Only over the past two or three weeks has the horse-racing community turned its attention to jumping but the National Hunt world has not been standing still. When Flat racing ended at Doncaster on 5 November, the racing phenomenon known as A.P. McCoy had already ridden 115 winners in the jumping season, which still has five months to go, while his perpetual pursuer Richard Johnson was on 88. Sadly, the same day came a stark reminder of the perils of the winter trade. If this is A.P.’s year, cemented by the great wave of public admiration and affection that greeted McCoy’s Grand National victory on Don’t Push It, it certainly hasn’t been Ruby Walsh’s year.
Just two races before McCoy rode Don’t Push It to victory in April, Ruby broke his arm badly in a fall from Celestial Halo. He was not back riding until August. On 5 November, no sooner had Ireland’s champion jockey ridden former Gold Cup winner Kauto Star to victory on his seasonal comeback at Down Royal than he had a horrific fall on Corrick Bridge in a handicap chase, suffering a double fracture of his leg which will again keep him out of the saddle for months; at the time of year that will really hurt.
It is tough for Ruby and tricky for Paul Nicholls and Willie Mullins, the champion trainers in the two countries for whom Ruby is the first-choice rider, but at least we racegoers can give ourselves a reminder of what we will be missing with the rider’s recently published book Ruby: The Autobiography (Orion, £18.99). Forget, he suggests, what you see in the stands.
The rides that stand out to the naked eye are naturally the exciting ones, races where a jockey keeps working on a horse and gets it up on the line to win and everybody turns round and says fair play to him. But most of race-riding is actually in your head. It’s a series of mental tasks rather than one huge physical one and brains will beat brawn every time if you use them the right way. Your physical strength might only win you one race in a hundred, if that …it’s in your head that you can have the greatest effect as a jockey It’s not so much the ability to control a horse mentally either. It’s more the ability to keep the horse relaxed for as long as possible, to save as much energy as it possibly can.
The jockey’s job, says Ruby, is using his judgment to determine when to release that conserved energy. In another passage he explains why jockeys don’t get pulled hamstrings or strained quads: in other sports fitness is all about stretching the muscles, riding horses is all about muscle compaction. ‘When you are riding a horse the key is not to move …you’re trying to achieve a stillness on a horse’s back so you can manipulate him the way you want.’ Physics determines that a ten-and-a-half-stone man can’t use brute strength to force a half-ton horse to do his will: ‘You have to do it subtly: you have to get the knack of holding them and settling them and trying not to give mixed signals.’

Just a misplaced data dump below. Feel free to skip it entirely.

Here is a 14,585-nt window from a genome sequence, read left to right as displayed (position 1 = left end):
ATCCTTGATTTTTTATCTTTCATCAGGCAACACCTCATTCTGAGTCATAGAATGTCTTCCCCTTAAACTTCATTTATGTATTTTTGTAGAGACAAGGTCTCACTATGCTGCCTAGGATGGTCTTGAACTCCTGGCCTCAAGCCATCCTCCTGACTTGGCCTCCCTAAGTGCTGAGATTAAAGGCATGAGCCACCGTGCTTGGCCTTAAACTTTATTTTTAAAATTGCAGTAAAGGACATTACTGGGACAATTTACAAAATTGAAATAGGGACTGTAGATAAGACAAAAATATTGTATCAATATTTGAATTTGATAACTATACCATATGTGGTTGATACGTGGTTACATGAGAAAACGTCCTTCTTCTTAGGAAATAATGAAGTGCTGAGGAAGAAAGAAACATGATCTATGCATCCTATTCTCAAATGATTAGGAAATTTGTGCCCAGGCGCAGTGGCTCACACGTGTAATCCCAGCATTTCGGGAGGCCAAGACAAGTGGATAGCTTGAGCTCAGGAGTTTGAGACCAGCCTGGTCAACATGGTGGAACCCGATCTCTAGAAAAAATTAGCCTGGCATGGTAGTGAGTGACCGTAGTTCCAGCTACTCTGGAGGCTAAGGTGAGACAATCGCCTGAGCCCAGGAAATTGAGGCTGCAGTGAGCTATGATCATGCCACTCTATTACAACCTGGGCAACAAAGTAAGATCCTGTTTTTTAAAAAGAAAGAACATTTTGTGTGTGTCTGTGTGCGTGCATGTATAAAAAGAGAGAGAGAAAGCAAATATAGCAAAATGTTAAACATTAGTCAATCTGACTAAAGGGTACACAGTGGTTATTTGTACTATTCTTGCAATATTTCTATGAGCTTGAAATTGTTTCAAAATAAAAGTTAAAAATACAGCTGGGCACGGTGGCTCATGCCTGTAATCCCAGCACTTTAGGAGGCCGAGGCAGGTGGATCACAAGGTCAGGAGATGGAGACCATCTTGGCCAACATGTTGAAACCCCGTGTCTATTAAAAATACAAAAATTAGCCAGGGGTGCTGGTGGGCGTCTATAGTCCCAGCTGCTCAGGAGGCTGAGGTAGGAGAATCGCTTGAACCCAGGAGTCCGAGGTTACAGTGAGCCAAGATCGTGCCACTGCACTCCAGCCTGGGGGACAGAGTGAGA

Talk to their former colleagues such as Mick Fitzgerald or Richard Dunwoody and they will point to the differences in style between the quieter Ruby Walsh and the more obviously active and unbelievably determined McCoy. If you had to have your last fiver on a horse, says Mick, it would go on A.P. for that reason. Both, however, are at the peak of their powers and a joy to watch. What we can hope is that, while Ruby waits, his great friend A.P. can this year garner the award that should have been his many years ago, that of BBC Sports Personality of the Year.
Timeform’s invaluable guide to picking current-season winners, Chasers and Hurdlers 2009–10, reminds us, too, this year that no racing personality has ever won the award, not even Lester Piggott or Frankie Dettori in the year of his ‘magnificent seven’. So if you have ever thrilled to the action on a jumping racecourse, please help to correct that injustice with a vote for him this year. As a beautifully illustrated chronicle by Brough Scott (McCoy, Racing Post, £20) reminds us, A.P. puts his body through every kind of pain and deprivation to ride at a weight impossible for his frame, he goes to small meetings as well as the glamour courses, he never fails to give a horse the best possible chance and he has absolutely no airs and graces. To be champion jockey for 15 years in a row in a sport that makes such demands is nothing short of miraculous, and yet such is the straightness of the man that there is not a weighing-room colleague who resents his success. For racing’s sake, and for his own, he deserves this prize.
Frankincense and More: the biography of Barry Hills, by Robin Oakley, is published by the Racing Post.